How to Take Care of Cut Flowers

Tulip bouquet image by Bartosz Borecki/


Cut flower arrangements bring the sight and scent of the outdoors into your home. Whether you are displaying purchased blooms or those from your own garden, keep them looking their best for the longest time possible. Certain blooms, such as gerbera daisy, survive longer in a vase than others. All flowers benefit from proper care after cutting and the right methods will keep your bouquets looking their best for several days to two or more weeks.

Step 1

Choose flowers with healthy leaves and little to no browning on their petals. Check each stem for partly opened buds as well as already open flowers. The more partly opened buds, the longer the flower will be displayable. Cut flower varieties with a single bloom per stem when the petals are fully open.

Step 2

Cut flowers first thing in the morning when the stems feel firm and are full of water. Cut the stem with a sharp knife or garden shears at a 45-degree angle, then place right into a bucket of water.

Step 3

Fill a vase with warm water, except for bulb flower varieties--they prefer cold.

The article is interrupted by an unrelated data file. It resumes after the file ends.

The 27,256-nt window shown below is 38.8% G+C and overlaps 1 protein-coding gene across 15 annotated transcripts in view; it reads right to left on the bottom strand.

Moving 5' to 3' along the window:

Step 4

Place a cut flower preservative into the water and mix thoroughly. Make your own preservative by mixing 1 tsp. sugar, 1 tsp. bleach and 2 tsp. lemon juice into 1 quart of warm water.

Step 5

Trim off any leaves that will be below the water level in the vase for each flower stem. Cut the stems to the proper length at a 45-degree angle while holding them underwater in the bucket. Quickly transfer them to the vase.

Tips and Warnings

  • Never use household scissors to cut flowers because these will collapse the stem so it can't take in water. Never place cut flowers near ripening fruit, as this causes them to wilt.

Things You'll Need

  • Bucket
  • Knife
  • Shears
  • Preservative


  • Brooklyn Botanical Garden
Keywords: cut flower care, flower arrangements, maintaining bouquets

About this Author

Jenny Harrington has been a freelance writer since 2006. Her published articles have appeared in various print and online publications. Previously, she owned her own business, selling handmade items online, wholesale and at crafts fairs. Harrington's specialties include small business information, crafting, decorating and gardening.

Photo by: Bartosz Borecki/